• Work your way up to the full complexity of concepts by first explaining isolated elements such as foundational terminology
    • Provide prompts to enrich tasks
    • Break-up large assignments into several smaller ones
    • Create opportunities for collaborative learning and provide clear expectations
    • Check-in with students mid-quarter, ask, “what helps you learn best?”

Mental Health and Learning Under Stress

Because learning is intrinsically linked to the values, emotions, belief systems, behaviors, thoughts, and experiences a student has in the world (Jin 2012), it is not surprising that learning under stress significantly impacts motivation, cognition, engagement, retention, and participation. We’ve all heard that stressful life experiences significantly impact learning, but the scientific evidence behind this claim is truly sobering. Consider the findings published by Debra A. Bandasser & Tracey J. Shors in Neuroscience and Behavioral Reviews (2010):

    • Stressful experiences release stress hormones, primarily from the adrenals, which directly impact brain areas engaged in learning
    • Stressful experiences indirectly alter the circuits used in learning via intermediary brain regions
    • These intermediary brain regions are not integral to the stress response or learning itself, but rather link the consequences of a stressful experience with circuits used to learn associations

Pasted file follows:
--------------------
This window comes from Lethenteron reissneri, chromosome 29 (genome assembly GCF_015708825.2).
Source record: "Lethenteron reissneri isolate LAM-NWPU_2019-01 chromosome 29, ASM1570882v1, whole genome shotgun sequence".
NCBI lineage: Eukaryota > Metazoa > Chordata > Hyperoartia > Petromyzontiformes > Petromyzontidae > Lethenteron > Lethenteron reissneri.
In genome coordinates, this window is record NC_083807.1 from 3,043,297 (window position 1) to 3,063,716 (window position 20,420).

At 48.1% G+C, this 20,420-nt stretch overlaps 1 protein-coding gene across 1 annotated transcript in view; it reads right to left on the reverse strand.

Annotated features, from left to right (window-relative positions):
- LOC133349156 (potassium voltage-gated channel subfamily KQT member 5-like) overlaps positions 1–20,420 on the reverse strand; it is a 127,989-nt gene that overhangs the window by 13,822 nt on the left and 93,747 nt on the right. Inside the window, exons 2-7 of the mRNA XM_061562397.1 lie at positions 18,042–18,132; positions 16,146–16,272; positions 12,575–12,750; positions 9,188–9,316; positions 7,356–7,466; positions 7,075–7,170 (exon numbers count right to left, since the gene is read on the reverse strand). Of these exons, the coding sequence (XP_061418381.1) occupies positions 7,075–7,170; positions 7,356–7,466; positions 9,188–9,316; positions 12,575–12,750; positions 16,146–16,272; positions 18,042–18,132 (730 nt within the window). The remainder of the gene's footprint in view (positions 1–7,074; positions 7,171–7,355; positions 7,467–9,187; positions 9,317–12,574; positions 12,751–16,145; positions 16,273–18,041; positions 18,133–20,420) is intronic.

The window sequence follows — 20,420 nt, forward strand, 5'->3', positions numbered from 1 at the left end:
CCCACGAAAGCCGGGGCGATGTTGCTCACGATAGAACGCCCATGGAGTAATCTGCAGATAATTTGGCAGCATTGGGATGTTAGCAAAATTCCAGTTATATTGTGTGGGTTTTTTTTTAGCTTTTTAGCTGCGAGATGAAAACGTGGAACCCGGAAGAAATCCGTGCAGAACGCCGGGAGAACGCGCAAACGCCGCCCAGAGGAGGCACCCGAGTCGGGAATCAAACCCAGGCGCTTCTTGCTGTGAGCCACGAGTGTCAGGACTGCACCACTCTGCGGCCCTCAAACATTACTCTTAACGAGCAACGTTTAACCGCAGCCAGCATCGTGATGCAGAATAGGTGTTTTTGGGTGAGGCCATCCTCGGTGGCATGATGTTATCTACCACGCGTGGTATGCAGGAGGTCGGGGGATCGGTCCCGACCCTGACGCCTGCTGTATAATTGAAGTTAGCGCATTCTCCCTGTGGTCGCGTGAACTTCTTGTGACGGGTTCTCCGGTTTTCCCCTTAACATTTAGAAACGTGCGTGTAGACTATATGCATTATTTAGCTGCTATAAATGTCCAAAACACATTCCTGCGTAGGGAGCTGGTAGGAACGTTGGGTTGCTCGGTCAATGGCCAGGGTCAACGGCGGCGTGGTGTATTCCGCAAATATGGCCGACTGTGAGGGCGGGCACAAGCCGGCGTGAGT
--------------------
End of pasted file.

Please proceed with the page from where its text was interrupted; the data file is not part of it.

• Stressful experience induces physiological, morphological, and cellular changes in learning circuitry

It is clear, then, that students’ learning will be severely impacted during this global health crisis. The fluidity of the situation, replete with unknowns, will influence student and faculty’s ability to engage with one another as the situation unfolds. So, it is imperative to de-clutter our teaching, streamline our content and simplify our communication strategies. Checking-in with students periodically and remembering that we all bring our whole-selves with us into teaching and learning is key. Here are some ideas to help you support student learning during a stressful time:

    • Limit number of assignments
    • Don’t assign busywork
    • Be flexible if students ask for extensions